Water Journal : Water Journal September 2013
september 2013 WATER 35 Opinion capacity is daunting, let alone the need to develop advanced storage technologies. However, using more water-efficient technologies at conventional power plants could produce significant gains for electricity producers in Australia. Around the world, we’re seeing this happen. In South Africa, for example, Black & Veatch helped Eskom adopt air-cooled condensers as an alternative to traditional water cooling techniques at its 4800 MW Kusile power plant. When completed, it will be one of the largest power plants in the world using air-cooling technology and will save approximately 327,000 cubic meters of water per day when operating at full load – more than enough to fill 130 Olympic-sized swimming pools through this one innovation. Outside the power sector, there are many innovations that other businesses can apply to save water. Reuse is a way businesses could make a big impact on their water consumption. Recent advances in membrane technology, championed in countries such as Australia and Singapore, mean high quality recycled water can be produced cost effectively to meet the rigorous requirements of specialised producers of semiconductors and pharmaceuticals. Adapting and proving the reliability of membranes for recycling at global award-winning facilities like the Bundamba Advanced Water Treatment Plant near Brisbane has paved the way for a mature public and private market for membrane technology. Predictions from business consulting firm Frost & Sullivan recently estimate the potential for more than 60 per cent growth in this market in Australia and New Zealand within just six years. Other industrial players, including power producers and manufacturers, can also look seriously at closed loop applications, where systems retain and reuse hot water, steam or cold water for a variety of alternative purposes. Real long-term operational savings can be achieved from limited capital investments. Cogeneration technologies, where steam or heat is produced alongside electricity, are becoming more widespread in Australia. We are now helping the Chinese government, through a US-funded grant, to evaluate trigeneration technology where the high demands for energy and water from China’s industrial sector could be eased by producing electricity, steam or heat, and cooling at the same time. nEEd fOr fundInG Funding for the adoption of these new technologies will still be required. Investing in upgrading water and related infrastructure is critical to secure our water and energy resources in Australia. The good news for investors is that demand for water is comparatively inelastic. Goldman Sachs once again highlighted last month the stable, long-term return that investing in utilities, infrastructure and water rights provides. In order for Australia to realise greater water efficiencies, we need to continue to attract global and local finance to invest in our future. For business, every day should be ‘Water Day’. I encourage business readers to continue to push water up on their agenda, and to participate in conservation programs and best practices to save water. Not just when it rains too much or not enough. James Currie is Client Services Director – Australia, with Black & Veatch. Black & Veatch is a global engineering, consulting, construction and operations company specialising in infrastructure development in energy, water, telecommunications, management consulting, federal and environmental markets. With almost 25 per cent of the world’s water supply used by industry, it’s vital that companies manage their water use efficiently.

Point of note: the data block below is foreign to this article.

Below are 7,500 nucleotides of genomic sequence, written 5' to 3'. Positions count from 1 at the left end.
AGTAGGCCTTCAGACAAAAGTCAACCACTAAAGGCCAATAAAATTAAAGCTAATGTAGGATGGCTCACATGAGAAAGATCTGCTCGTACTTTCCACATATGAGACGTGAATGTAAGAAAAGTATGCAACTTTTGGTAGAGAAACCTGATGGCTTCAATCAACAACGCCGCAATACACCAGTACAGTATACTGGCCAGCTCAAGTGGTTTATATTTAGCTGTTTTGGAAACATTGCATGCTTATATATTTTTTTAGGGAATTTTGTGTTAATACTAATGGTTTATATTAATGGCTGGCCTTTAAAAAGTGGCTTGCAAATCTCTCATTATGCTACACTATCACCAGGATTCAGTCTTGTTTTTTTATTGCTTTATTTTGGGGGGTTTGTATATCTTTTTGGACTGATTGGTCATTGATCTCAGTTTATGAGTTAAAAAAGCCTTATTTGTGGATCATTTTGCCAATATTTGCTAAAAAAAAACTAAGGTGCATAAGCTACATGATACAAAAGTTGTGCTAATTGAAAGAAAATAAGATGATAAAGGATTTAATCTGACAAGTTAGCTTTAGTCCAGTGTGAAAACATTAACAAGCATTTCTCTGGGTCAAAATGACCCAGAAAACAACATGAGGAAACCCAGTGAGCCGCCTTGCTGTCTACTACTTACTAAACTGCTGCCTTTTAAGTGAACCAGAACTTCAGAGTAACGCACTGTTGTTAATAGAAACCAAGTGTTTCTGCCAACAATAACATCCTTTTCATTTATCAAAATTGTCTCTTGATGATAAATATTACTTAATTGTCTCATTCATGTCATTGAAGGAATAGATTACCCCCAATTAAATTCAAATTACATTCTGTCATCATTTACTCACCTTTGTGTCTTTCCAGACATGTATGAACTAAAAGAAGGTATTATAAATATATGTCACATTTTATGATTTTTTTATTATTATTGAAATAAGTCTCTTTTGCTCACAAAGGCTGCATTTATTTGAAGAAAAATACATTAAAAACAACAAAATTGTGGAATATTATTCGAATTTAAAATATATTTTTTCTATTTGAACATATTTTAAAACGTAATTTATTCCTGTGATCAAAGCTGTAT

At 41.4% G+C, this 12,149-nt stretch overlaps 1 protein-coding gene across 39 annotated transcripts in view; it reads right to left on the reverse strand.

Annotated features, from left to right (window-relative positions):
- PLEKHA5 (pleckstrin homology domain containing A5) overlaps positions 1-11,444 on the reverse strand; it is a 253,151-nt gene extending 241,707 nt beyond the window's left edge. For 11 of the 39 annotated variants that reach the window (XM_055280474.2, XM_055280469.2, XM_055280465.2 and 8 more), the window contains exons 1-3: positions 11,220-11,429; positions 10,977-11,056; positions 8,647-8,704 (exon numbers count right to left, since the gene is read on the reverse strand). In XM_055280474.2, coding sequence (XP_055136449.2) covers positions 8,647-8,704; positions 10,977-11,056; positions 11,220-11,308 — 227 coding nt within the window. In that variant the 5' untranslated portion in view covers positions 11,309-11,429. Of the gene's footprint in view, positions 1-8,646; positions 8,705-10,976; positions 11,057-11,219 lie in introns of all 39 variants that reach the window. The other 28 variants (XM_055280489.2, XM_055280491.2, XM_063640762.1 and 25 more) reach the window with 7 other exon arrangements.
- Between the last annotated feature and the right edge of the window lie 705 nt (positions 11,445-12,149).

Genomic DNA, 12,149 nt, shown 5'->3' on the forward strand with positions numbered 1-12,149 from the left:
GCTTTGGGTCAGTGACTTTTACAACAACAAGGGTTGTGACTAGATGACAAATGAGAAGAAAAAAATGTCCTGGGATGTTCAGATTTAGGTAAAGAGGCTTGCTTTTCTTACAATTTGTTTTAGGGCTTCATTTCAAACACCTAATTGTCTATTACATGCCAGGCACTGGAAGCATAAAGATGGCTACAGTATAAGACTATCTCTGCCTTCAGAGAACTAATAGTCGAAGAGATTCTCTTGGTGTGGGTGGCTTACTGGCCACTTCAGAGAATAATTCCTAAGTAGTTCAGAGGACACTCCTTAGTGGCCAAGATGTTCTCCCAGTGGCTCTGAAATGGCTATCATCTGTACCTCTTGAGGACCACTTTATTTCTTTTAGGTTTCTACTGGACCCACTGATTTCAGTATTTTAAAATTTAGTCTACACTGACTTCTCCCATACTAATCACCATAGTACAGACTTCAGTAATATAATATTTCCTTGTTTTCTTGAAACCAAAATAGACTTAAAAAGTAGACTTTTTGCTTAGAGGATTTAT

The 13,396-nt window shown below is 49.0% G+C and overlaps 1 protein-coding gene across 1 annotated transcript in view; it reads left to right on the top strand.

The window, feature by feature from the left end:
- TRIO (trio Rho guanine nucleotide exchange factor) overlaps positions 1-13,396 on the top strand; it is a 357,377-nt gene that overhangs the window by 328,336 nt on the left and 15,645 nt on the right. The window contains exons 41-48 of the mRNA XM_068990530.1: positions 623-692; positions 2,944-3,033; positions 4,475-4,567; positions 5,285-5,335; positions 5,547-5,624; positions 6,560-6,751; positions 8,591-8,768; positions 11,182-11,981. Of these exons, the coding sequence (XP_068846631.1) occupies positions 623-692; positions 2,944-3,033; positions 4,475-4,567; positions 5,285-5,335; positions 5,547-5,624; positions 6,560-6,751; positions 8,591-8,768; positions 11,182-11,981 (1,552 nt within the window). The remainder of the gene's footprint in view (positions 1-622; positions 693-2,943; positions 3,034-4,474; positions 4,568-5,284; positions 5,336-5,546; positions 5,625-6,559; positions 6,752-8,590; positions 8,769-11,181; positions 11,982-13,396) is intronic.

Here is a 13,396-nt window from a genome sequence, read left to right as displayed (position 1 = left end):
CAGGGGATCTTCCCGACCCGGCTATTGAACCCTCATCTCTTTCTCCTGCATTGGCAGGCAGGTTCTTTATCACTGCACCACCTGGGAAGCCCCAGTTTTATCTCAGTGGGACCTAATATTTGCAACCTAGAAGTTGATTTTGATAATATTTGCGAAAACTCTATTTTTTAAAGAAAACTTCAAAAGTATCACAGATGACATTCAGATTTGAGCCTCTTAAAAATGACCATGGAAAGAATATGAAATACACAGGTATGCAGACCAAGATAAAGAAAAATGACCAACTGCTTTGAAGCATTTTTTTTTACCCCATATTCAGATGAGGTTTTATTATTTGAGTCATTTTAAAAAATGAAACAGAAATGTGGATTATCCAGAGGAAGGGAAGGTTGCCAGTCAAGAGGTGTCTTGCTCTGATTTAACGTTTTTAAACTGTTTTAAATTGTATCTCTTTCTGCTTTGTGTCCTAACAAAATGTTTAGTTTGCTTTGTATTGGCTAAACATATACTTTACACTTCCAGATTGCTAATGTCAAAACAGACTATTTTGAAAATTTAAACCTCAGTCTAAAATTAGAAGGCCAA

Water Journal August 2013
Water Journal November 2013